Scared Space

It was dark.  I often work in dim light since the computer screen backlights everything.  I’d strained my back the day before, and getting into a standing position took some time, with the first steps being necessarily ginger.  Out of the corner of my eye, I saw it in the shadows.  A wolf spider was on the arm of my chair, just inches away.  I could move neither fast nor fast enough.  By the time I’d hobbled to an empty peanut butter jar (we keep them for this purpose), it was gone.  But the fright remained.  It was several hours until I could think of sitting in that chair again, although the spider was last seen fleeing the site of the attack.  That got me to thinking about how spaces maintain the events that transpire in them.  It’s the early stage of haunting, I suppose.

Spiders were a childhood terror.  Just a week before the current spider incident, I was in the basement doing some repairs when a spricket jumped on my arm.  Sprickets, also known as camel crickets or cave crickets, live in damp places and they actually jump at their perceived enemies to frighten them away.  It works.  I was absolutely terrified by the thing.  It was large, and although it was on my arm only a second or two, I wanted to run screaming from the cellar and strip off my shirt and throw it in the washer.  I couldn’t go back into the basement the entire day.  It was the site of the fright, you see.  Spricket and spider were long gone, but their threat remained in the place I’d encountered them.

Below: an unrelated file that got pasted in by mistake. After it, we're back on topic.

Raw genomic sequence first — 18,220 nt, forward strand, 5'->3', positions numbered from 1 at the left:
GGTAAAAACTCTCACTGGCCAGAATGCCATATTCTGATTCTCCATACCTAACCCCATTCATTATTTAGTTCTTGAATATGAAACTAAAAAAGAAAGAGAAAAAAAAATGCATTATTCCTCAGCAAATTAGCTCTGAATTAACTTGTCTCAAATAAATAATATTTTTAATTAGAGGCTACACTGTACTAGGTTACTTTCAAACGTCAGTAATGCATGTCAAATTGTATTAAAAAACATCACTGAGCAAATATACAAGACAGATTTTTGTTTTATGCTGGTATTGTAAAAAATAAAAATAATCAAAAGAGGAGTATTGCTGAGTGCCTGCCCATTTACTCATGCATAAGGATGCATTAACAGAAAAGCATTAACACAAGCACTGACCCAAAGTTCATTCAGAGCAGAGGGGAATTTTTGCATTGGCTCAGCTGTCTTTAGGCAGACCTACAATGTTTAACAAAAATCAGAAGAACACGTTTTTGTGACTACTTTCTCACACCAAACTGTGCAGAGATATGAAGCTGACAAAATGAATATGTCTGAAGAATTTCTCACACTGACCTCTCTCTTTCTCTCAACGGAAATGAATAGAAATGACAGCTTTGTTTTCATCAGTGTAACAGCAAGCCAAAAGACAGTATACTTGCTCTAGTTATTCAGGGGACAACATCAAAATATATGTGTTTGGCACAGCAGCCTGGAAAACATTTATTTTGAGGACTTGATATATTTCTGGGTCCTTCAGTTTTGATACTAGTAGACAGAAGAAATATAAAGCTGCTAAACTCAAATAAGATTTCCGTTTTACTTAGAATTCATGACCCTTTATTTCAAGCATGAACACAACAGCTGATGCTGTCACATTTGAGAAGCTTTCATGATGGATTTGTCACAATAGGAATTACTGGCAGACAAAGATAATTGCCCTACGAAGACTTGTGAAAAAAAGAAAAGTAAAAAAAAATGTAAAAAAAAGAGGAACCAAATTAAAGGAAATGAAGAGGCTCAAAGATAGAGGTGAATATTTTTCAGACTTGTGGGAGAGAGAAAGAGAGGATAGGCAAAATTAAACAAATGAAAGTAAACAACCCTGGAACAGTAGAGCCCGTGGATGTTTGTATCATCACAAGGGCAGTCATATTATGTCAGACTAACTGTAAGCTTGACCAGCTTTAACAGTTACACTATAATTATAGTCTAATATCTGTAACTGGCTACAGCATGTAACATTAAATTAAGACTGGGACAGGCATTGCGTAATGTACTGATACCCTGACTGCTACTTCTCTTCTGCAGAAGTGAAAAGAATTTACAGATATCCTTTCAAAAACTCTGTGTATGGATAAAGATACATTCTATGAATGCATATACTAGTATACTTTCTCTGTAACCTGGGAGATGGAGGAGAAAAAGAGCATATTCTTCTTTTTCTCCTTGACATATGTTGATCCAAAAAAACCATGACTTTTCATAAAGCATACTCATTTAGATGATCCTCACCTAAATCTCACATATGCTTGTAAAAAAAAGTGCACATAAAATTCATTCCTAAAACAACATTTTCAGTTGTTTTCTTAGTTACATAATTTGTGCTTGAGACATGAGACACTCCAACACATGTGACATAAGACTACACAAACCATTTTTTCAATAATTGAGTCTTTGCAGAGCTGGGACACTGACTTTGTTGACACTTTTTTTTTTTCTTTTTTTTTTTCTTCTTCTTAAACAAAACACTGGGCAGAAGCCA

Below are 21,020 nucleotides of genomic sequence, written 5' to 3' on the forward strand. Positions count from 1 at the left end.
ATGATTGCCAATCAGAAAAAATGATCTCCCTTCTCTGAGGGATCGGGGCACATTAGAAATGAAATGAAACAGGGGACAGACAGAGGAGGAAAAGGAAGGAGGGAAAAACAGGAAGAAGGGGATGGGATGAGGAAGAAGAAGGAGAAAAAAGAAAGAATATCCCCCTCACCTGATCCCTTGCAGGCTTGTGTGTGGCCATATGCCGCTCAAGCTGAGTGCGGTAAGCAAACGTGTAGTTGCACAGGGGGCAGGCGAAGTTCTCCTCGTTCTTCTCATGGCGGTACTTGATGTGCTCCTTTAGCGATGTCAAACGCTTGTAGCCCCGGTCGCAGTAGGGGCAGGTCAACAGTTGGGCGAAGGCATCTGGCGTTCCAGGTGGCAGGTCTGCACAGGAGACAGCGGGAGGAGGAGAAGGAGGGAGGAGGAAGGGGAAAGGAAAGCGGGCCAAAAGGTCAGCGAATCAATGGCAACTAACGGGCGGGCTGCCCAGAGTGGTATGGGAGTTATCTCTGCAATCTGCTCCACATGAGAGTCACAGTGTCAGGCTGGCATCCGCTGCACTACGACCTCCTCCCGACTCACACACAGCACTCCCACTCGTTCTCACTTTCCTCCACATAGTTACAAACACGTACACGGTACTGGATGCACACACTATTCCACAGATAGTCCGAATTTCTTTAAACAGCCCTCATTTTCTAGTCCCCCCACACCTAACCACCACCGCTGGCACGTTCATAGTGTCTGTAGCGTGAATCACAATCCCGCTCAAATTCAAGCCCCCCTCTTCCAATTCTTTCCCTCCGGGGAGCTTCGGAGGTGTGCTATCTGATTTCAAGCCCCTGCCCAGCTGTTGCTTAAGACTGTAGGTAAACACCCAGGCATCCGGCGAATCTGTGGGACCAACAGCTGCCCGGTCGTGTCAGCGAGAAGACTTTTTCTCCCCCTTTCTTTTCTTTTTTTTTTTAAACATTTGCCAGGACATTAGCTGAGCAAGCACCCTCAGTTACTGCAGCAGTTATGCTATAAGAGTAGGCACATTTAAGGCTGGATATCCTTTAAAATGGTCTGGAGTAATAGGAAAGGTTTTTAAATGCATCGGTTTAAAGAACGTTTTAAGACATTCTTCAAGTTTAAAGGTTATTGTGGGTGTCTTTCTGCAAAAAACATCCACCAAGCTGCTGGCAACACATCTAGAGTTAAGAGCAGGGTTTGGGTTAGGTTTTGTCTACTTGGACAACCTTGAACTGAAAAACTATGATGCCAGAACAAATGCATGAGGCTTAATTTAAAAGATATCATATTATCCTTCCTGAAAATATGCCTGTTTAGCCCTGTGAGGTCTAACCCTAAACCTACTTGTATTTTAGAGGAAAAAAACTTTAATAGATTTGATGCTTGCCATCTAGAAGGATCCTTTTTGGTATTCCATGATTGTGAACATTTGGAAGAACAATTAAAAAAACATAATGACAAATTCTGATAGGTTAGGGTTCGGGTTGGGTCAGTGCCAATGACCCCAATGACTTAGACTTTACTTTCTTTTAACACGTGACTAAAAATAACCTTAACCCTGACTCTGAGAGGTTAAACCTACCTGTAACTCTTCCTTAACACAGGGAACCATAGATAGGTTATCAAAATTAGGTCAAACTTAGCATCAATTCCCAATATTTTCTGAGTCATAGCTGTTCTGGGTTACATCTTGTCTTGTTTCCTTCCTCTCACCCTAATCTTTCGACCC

I often write about sacred space.  There is also such a thing as scared space.  I can see how this would’ve evolved from our primate ancestors.  Chimpanzees, for example, are frightened of large spiders.  They can climb trees right after you and they are impossibly fast.  I suspect in our encounter the spider was more frightened of me than I was of it.  I’m a giant in its multiple eyes and, were I not a believer in catch-and-release, could easily have killed it.  (Messy for the chair, but conceivable.)  Our ancient ancestors would likely remember—this is the place the spider bit Oog.  Must avoid.  So the idea remains, scarring the spaces we habitually sit.  Spiders outdoors, as long as I see them before they see me, are not such a source of fear.  But right now I think I’ll pick a new favorite chair, until my favorite becomes sacred again.

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